Revolutionary 5G phone technology developed at Surrey University

News Posted 27/05/13
University plans a global first in developing 5G mobile technology

Research teams at Surrey University are set to be at the core of a technology revolution with work on a £35 million centre exploring 5G mobile development.

As part of the huge project, which will focus on massively increasing networks’ capacity, students on campus will be part of the initial testing phase of the new phone systems.

Architectural firm, Scott Tallon Walker, has been appointed for the construction of the centre, which will be the first of its kind in the world and expected to be completed by early 2015. The team will comprise of 130 researchers, backed by additional support from around 90 PHD students, with the building conforming to the highest BREEAM environmental standards.

Funding for the groundbreaking work has come from a combination of money from the Higher Education Funding Council for England, government and corporate sponsors.

The funding for the project comes from a variety of sources including the Higher Education Funding Council for England (HEFCE), government and a range of corporate sponsors from the mobile communications industry.

Peter Dudley, Scott Tallon Walker’s Director of Science and Technology, said: “We see the new centre at the University of Surrey as a place where some of the finest minds in mobile communications from around the world will be sharing their visionary ideas.

“The Scott Tallon Walker practice is obviously delighted to have won such a prestigious competition but my colleagues working on the project are equally excited as they really want to see their ideas for this creative community in action.”

Speaking to South East Business, Professor Rahim Tafazolli, the director for the new centre at the University, said: “We have been doing mobile communications work for some time as part of a consortium with partners in industry.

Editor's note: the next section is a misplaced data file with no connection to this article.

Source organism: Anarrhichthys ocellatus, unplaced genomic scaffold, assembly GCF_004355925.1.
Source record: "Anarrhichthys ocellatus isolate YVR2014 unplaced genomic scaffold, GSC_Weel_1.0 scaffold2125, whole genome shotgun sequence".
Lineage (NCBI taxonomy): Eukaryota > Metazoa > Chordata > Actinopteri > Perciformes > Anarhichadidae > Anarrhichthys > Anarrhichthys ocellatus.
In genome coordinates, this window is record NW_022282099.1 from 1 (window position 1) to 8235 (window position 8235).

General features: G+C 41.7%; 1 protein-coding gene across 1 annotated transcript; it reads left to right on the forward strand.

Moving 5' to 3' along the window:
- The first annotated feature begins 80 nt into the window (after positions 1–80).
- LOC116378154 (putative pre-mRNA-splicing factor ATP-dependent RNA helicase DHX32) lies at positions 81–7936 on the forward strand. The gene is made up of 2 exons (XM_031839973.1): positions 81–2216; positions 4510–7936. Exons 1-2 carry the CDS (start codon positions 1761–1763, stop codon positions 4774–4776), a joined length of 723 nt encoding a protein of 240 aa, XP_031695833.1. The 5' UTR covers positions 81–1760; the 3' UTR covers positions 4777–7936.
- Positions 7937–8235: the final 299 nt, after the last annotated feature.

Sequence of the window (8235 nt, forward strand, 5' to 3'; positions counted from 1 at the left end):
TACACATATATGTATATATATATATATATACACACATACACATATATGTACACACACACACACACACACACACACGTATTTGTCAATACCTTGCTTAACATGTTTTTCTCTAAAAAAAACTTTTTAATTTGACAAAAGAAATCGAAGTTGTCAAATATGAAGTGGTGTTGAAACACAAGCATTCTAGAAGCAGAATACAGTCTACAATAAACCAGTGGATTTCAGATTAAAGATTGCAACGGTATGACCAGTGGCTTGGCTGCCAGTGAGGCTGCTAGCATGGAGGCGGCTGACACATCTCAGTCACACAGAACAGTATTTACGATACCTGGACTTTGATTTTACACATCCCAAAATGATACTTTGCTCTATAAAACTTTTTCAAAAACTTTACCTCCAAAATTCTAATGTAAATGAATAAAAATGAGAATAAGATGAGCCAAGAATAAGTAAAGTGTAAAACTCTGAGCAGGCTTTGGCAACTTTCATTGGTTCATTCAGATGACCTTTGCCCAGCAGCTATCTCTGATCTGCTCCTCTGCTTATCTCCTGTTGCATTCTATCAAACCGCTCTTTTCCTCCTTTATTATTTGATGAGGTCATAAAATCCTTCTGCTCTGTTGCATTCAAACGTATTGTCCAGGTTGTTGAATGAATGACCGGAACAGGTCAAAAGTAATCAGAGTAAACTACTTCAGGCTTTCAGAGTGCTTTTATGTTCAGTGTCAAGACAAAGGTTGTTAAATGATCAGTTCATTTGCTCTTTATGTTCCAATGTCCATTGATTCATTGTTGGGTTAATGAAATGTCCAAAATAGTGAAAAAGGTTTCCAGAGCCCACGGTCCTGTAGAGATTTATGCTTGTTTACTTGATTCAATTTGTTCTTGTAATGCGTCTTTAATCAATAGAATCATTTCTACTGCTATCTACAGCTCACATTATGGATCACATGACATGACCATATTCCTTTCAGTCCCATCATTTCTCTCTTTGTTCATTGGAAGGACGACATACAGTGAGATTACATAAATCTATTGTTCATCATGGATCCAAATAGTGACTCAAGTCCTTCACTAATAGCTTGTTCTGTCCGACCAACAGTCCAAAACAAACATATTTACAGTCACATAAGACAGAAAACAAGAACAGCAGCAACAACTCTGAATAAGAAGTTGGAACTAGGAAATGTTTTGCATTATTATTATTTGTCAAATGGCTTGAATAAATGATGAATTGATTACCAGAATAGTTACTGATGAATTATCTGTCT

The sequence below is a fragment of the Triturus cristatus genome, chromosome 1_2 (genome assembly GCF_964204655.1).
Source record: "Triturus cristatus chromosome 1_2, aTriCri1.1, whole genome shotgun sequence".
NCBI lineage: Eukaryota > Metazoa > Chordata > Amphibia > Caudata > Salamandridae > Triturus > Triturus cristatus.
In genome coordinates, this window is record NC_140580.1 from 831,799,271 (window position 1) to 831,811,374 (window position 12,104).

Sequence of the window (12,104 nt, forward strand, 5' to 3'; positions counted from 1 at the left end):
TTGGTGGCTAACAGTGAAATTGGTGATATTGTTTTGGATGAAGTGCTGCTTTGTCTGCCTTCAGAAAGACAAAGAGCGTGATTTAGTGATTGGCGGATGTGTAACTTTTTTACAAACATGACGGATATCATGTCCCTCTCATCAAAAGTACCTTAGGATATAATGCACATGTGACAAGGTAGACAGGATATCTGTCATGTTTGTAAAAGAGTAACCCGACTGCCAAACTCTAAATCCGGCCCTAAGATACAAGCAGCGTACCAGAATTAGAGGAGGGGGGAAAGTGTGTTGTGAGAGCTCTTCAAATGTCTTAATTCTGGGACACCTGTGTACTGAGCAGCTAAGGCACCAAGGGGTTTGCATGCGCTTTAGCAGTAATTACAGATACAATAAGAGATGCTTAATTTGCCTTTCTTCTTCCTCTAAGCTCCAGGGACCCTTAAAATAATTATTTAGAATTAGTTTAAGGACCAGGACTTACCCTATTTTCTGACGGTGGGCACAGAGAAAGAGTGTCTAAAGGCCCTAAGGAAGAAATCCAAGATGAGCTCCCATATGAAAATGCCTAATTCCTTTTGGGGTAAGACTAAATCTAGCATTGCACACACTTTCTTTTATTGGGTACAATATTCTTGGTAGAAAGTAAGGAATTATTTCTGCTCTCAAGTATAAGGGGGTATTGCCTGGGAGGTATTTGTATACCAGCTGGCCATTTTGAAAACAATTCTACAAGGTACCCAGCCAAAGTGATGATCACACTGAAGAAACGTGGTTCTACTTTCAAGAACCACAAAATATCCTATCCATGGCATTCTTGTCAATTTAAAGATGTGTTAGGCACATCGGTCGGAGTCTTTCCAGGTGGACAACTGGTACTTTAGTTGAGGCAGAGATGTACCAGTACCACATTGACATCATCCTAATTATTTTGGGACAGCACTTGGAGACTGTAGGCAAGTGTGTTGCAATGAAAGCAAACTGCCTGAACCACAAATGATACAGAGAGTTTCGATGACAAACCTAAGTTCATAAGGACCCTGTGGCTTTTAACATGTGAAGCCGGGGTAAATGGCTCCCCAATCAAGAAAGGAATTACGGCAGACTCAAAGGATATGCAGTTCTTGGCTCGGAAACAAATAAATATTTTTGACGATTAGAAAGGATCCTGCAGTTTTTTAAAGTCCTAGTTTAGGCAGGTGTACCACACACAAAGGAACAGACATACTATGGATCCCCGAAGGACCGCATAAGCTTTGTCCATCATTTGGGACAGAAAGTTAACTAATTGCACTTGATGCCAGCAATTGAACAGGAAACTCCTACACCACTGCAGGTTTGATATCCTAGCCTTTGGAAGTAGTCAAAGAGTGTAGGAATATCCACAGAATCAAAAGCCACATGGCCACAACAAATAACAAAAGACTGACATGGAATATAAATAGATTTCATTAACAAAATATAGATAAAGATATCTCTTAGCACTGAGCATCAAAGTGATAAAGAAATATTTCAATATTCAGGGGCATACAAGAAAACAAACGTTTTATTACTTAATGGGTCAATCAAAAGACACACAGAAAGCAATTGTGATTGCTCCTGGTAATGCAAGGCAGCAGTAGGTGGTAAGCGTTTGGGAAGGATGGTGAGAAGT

“What we are doing here is helping put the UK on the map as we are the first centre in the world that has started research and development of 5G, which should be in use by 2020.

“The reason for the research is that internet traffic is doubling every year and by 2020, we will be using 1,000 times the amount of traffic that we recorded for 2010. If we don’t research 5G networks then we will be suffering a capacity crunch. So all our work is going to be targeted to address this problem.

We will be looking at technology for creating smaller phone cells and also putting transmitters on lamp posts in order to create wi-fi that offers high quality broadband on the move.
“As part of this we will be putting a 5G network within Surrey University campus, where students and our research team will be able to use the system. We hope that we’ll be able to involve a number smaller businesses with this work, so that we will be able to help the economy.

“It is not just the data capacity we are going to be looking at but energy consumption, especially with traffic doubling at its present rate. If we don’t do something about this then the cost of energy will keep rising. “I think the pace of mobile development has surprised everyone – we knew that internet applications were important, but it seems the market has really embraced social networking, so this is an exciting time.”

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